Scaled Questions are an excellent way to remove biased jurors from the panel. A scaled question asks jurors to respond to a statement and rank how strongly each juror agrees or disagrees with the statement. I like to use a scale of 1 to 8 with “1” being strongly disagree and “8” being strongly agree.
Since our time with the jury is limited, I try to be selective with my questions. I favor questions that will lead to a challenge for cause. Take for instance the right to remain silent. If a defendant asserts his right to remain silent and not testify in a criminal case, a juror is constitutionally prohibited from considering the defendant’s silence as evidence of guilt. The court will instruct the jury of this right and any juror who admits to being unable to follow the instruction can be removed from serving. However, with scaled questions, a juror might respond in such a way that places him or herself somewhere in the middle of the scale — possibly near an extreme position without being at the extreme. They might respond for example with a “2” indicating that they disagree with the court’s instruction — but they’re not a “1” indicating that they strongly disagree with the instruction. This juror would consider it suspicious that a defendant doesn’t get up to tell his side of the story. Traditional voir dire combined with scaled questions plays an important role when striking these jurors for cause. Jurors who have trouble following the court’s instructions, but won’t commit to following the court’s instructions in their entirety, should be struck for cause. It helps if they are first questioned about their feelings without the use of a scaled question. If they commit to having difficulty with the instruction then I try to nail that down during traditional voir dire. If necessary, I will challenge a bad juror at the bench with a few follow-up questions.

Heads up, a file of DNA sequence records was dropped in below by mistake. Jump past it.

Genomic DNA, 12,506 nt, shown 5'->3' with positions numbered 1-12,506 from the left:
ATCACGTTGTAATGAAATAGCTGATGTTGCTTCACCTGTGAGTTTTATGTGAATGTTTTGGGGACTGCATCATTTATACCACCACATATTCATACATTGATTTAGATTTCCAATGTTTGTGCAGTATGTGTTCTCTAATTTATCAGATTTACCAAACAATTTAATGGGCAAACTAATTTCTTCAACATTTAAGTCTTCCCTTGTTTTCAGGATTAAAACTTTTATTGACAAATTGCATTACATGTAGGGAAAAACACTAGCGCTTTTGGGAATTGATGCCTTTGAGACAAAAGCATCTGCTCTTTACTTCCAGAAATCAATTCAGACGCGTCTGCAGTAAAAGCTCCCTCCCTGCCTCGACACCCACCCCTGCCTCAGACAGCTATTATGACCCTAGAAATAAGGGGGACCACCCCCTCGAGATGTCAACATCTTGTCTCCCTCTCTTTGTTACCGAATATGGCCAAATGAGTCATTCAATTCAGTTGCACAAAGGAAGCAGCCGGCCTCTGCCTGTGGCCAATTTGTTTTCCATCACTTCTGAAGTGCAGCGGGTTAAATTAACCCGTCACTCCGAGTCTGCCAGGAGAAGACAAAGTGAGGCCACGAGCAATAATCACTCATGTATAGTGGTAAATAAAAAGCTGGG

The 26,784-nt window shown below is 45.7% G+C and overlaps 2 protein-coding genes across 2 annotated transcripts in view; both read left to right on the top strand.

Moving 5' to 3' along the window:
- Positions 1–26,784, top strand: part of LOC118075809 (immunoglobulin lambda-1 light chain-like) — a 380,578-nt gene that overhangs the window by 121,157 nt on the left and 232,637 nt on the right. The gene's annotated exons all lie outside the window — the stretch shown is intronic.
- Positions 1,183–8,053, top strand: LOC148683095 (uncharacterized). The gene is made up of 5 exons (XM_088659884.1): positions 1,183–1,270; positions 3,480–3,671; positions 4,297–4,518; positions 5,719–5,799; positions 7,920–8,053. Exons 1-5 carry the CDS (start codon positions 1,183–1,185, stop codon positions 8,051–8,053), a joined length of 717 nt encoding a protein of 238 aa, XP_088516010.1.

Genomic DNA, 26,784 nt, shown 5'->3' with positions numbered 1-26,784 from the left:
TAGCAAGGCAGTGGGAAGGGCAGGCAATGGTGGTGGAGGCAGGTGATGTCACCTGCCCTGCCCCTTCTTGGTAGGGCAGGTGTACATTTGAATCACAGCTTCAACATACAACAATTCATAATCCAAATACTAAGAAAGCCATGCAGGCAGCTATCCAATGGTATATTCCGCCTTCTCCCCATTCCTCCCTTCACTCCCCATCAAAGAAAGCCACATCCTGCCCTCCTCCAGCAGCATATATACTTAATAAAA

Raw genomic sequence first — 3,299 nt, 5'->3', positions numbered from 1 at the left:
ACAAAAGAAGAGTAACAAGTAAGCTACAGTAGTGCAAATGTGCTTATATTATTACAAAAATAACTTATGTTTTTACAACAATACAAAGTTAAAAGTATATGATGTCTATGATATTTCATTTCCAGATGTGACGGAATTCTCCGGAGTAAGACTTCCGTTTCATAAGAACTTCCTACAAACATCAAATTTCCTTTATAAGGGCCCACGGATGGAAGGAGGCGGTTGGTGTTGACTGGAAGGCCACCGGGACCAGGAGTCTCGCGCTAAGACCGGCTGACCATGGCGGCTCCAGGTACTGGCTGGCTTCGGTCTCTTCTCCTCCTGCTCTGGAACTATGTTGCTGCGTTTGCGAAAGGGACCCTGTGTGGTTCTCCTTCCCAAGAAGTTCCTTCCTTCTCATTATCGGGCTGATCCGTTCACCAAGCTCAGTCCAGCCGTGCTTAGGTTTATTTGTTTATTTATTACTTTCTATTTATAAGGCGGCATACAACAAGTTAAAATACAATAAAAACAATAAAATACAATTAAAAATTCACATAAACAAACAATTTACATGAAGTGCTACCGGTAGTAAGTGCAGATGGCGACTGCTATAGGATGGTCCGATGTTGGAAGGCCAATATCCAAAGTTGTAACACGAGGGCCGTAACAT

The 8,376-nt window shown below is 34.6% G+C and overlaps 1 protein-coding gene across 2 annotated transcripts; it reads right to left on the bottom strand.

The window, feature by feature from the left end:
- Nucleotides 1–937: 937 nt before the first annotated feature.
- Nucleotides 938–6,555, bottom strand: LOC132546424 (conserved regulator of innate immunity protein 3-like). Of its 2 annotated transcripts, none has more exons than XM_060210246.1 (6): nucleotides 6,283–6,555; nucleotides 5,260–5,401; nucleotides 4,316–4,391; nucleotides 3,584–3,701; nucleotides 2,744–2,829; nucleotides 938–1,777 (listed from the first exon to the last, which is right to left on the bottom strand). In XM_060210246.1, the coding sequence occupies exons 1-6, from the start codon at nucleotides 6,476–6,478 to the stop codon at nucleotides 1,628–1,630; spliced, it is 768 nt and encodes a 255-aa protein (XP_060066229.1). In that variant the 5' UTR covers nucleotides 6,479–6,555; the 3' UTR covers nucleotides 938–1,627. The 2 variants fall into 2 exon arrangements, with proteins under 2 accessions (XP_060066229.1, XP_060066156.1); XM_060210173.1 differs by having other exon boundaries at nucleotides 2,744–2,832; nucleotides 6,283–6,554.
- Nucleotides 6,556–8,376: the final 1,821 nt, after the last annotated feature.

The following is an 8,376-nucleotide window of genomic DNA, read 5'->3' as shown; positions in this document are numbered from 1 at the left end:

Knowing where each juror falls on a scale helps us find the bad jurors, remove them from the panel with a peremptory strike, and give the client a chance at a fair trial.